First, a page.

Axel-In-Charge: Navigating the "Civil War II" Landscape, Bringing DMC to Marvel
This week, winter is coming and it’s bringing HBO’s crazy-beautiful swords-and-strategy fantasy along with it. Also, pretty boys fight Greek gods, Autobots transform and roll out, and Camelot is once again proven to be a silly place.
PICK OF THE WEEK: Game of Thrones: The Complete First Season (DVD & Blu-ray)
Here’s the thing: If you have seen it, you’ve been shouting from the rooftops about how good it is. And if you haven’t seen it, it’s as good as those rooftop-shouters say it is. Because, yeah, Game of Thrones is all that and a bag of chips brought to you by a bevy of naked women, incestuous power mongers and a host of tragically noble men and women, some of who’ll die in endlessly inventive and bloody ways.
Immortals (DVD & Blu-ray & 3D)
It’s the one where the new Superman beats up on Mickey Rourke in a heavily art-directed mythic ancient Greece that’s ruled by facial hair and slow motion.
Monty Python and the Holy Grail (Blu-ray)
If you don’t have it, buy it. If you have it, buy it again. The Holy Grail is an essential part of any video collection that must be kept on hand like a fire extinguisher — just in case someone dreadfully unfunny comes to visit.
The Skin I Live In (DVD & Blu-ray)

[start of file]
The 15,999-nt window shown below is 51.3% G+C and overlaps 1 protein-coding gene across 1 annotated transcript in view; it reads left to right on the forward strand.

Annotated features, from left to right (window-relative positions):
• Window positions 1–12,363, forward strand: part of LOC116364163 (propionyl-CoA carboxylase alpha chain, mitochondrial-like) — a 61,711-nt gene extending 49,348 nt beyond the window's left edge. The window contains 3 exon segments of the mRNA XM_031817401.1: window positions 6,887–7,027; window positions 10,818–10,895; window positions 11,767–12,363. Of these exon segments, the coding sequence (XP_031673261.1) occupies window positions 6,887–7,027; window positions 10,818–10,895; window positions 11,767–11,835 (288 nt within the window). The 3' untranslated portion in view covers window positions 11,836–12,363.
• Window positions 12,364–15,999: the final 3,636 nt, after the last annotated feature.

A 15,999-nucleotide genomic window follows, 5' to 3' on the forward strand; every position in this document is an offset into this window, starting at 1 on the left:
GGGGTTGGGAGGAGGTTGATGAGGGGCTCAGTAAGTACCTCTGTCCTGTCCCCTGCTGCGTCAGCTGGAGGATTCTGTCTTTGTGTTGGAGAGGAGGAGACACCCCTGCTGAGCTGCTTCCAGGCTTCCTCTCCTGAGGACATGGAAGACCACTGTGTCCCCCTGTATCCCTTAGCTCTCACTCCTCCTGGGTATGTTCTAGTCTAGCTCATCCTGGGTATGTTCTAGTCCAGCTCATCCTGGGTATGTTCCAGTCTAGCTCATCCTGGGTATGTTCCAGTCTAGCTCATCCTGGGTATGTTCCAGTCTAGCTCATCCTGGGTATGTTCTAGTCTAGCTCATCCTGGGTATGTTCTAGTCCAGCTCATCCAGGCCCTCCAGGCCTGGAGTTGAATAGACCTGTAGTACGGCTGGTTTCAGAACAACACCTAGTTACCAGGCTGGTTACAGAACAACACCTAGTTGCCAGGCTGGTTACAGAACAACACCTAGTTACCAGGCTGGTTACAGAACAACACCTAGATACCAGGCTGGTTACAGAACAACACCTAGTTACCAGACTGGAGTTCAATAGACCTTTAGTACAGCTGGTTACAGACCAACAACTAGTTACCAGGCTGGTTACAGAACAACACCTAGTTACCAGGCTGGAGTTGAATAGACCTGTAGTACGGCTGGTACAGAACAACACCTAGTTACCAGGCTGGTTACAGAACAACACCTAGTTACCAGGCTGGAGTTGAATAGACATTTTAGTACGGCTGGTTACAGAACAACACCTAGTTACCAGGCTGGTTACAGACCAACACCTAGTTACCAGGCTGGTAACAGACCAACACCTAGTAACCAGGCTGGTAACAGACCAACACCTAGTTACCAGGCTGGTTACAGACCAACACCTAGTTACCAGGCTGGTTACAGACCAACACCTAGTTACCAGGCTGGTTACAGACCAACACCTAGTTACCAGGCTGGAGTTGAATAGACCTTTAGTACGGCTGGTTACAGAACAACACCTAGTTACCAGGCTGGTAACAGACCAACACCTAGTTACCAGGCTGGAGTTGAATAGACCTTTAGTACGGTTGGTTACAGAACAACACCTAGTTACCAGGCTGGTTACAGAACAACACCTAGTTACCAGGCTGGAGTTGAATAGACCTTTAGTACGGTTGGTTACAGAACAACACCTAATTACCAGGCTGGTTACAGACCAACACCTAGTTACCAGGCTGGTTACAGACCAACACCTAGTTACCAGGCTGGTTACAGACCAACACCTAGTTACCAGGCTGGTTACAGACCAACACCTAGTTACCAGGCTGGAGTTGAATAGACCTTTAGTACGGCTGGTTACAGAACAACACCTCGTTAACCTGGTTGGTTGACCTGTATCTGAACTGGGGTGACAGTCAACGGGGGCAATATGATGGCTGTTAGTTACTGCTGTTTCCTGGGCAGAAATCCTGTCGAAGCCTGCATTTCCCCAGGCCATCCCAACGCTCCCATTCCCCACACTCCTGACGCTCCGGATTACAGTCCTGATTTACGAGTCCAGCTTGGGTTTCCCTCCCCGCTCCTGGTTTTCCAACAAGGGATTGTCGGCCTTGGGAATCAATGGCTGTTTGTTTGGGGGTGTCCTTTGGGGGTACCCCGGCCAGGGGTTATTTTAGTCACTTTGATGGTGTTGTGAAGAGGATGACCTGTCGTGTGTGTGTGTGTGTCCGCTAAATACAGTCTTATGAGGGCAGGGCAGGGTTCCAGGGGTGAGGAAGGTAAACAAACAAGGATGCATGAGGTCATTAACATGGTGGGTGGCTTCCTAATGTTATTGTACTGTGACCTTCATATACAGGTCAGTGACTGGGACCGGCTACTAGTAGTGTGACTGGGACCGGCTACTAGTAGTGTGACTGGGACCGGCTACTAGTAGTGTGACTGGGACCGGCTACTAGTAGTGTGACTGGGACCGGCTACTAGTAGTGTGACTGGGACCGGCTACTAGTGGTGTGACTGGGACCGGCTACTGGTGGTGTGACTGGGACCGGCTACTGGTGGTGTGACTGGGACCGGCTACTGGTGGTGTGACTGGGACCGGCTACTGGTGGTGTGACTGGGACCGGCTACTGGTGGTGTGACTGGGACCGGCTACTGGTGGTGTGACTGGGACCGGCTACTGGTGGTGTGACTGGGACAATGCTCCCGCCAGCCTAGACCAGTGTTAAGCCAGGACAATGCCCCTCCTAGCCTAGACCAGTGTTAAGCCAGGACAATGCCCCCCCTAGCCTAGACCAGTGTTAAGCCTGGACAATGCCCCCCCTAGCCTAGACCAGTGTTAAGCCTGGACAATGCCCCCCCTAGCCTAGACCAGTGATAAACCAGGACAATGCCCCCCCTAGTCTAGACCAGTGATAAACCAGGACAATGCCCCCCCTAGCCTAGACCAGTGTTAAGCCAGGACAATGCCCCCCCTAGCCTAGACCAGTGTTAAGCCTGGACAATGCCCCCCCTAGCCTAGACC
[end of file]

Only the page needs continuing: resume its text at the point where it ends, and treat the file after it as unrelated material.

The rare Pedro Almodovar movie that injects some sci-fi into his trademark overheated soap-opera formula. This time, Antonio Banderas plays a plastic surgeon who invents a synthetic skin that’s impervious to damage. Things, as they tend to, go awry.
Transformers Prime: The Complete First Season (DVD)
It’s just like the Michael Bay movies, but with less CG and more coherent storylines. So, if that floats your boat, you’re in luck.
Grave of the Fireflies (DVD & Blu-ray)
This harrowing World War II anime, which follows a pair of siblings as they navigate the perils of a bomb-scarred Japan, was one of the first films to be produced by Hayao Miyazaki’s Studio Ghibli. As such, it’s impeccably crafted and undeniably emotional.
The Little Shop of Horrors (Blu-ray)
Worthwhile for Bill Murray’s turn as a masochistic dental patient, and, if you’re botanically obsessed, the giant singing plant.